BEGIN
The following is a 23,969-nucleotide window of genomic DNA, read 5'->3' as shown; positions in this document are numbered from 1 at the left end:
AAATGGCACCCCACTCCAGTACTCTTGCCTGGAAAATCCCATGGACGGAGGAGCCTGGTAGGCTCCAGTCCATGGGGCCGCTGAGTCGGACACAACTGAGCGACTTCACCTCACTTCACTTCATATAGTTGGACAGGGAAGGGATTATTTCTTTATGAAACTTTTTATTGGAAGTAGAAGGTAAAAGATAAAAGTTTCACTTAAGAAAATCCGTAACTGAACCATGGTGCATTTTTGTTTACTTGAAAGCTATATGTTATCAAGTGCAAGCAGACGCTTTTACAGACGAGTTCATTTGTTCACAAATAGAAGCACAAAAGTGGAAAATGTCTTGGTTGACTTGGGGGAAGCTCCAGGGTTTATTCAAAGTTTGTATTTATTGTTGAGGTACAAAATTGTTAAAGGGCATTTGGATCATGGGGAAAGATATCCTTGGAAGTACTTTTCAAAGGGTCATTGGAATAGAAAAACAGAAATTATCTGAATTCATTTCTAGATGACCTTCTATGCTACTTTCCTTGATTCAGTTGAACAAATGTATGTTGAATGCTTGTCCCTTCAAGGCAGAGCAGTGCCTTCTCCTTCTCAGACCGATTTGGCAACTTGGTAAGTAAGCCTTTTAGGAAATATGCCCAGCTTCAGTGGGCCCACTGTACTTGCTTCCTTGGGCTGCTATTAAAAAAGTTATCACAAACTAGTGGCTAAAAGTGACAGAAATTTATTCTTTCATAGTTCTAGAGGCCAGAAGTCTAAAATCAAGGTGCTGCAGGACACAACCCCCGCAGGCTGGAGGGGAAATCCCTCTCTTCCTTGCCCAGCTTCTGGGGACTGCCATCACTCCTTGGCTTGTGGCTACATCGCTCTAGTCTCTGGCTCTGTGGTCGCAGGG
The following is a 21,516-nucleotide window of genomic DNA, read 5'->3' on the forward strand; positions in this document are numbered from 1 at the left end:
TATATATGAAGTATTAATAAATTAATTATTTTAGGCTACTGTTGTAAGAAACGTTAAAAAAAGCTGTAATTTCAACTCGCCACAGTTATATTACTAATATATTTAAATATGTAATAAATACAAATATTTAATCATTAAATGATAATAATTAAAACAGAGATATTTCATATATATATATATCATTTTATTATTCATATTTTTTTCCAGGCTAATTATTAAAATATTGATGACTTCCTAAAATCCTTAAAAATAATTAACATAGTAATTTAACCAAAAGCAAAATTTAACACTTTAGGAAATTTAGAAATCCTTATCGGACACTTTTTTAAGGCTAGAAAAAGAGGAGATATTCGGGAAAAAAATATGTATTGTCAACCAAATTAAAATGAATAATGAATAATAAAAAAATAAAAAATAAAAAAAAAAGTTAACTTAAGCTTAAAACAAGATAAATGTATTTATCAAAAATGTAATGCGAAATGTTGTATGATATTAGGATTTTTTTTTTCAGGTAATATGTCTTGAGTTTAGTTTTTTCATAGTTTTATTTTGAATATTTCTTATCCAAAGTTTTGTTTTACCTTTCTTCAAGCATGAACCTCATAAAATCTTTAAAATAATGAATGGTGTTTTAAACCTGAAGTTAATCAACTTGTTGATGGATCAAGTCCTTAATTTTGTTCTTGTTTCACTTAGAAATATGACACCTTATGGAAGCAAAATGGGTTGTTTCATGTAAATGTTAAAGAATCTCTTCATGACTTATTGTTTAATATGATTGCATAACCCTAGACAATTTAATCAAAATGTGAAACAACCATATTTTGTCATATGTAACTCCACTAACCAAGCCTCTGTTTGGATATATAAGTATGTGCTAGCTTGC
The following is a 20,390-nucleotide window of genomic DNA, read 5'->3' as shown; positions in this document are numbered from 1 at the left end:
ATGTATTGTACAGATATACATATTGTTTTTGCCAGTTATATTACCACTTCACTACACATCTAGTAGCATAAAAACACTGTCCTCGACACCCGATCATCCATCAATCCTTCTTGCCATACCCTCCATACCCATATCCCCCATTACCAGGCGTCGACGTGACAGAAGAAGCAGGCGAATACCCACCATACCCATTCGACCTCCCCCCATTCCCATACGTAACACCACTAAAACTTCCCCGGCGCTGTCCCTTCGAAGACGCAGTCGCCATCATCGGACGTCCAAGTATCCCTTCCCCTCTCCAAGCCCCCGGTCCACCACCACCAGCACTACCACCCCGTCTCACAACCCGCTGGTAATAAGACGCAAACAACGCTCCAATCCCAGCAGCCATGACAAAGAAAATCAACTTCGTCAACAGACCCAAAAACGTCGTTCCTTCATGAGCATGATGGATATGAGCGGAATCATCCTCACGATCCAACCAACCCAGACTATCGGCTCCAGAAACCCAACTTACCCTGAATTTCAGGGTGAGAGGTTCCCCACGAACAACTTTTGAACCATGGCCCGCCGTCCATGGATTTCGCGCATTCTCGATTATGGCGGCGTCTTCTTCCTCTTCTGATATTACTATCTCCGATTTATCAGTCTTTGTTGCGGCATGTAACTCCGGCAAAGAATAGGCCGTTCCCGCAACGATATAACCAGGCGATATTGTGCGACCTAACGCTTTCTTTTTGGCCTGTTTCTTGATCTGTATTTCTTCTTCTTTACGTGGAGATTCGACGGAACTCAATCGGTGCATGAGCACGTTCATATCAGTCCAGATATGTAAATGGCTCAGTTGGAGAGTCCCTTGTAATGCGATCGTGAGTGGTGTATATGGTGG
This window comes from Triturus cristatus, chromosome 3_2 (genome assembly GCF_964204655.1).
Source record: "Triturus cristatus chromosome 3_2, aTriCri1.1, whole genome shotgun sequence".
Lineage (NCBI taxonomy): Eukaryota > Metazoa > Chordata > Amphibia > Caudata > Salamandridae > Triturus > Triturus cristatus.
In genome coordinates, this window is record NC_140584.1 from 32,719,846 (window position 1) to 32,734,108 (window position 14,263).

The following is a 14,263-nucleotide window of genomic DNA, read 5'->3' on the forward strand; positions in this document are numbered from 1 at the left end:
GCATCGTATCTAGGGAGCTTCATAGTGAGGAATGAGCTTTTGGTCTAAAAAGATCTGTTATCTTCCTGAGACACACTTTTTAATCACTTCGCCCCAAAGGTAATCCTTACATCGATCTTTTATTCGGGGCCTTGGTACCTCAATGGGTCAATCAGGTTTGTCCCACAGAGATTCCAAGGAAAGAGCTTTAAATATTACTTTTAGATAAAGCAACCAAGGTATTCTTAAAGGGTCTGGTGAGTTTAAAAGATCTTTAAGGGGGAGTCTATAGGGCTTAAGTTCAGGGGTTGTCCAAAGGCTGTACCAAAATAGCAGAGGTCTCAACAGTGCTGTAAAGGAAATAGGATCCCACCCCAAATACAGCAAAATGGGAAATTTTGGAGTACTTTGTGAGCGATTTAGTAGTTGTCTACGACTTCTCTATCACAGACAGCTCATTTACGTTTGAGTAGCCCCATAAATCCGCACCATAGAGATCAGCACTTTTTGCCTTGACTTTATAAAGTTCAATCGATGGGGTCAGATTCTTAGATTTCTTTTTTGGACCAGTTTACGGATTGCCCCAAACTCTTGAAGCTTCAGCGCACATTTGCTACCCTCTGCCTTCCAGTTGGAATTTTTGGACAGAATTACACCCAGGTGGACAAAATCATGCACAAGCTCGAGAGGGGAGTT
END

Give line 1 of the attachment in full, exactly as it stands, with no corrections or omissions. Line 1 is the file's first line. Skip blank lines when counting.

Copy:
The following is a 23,969-nucleotide window of genomic DNA, read 5'->3' as shown; positions in this document are numbered from 1 at the left end: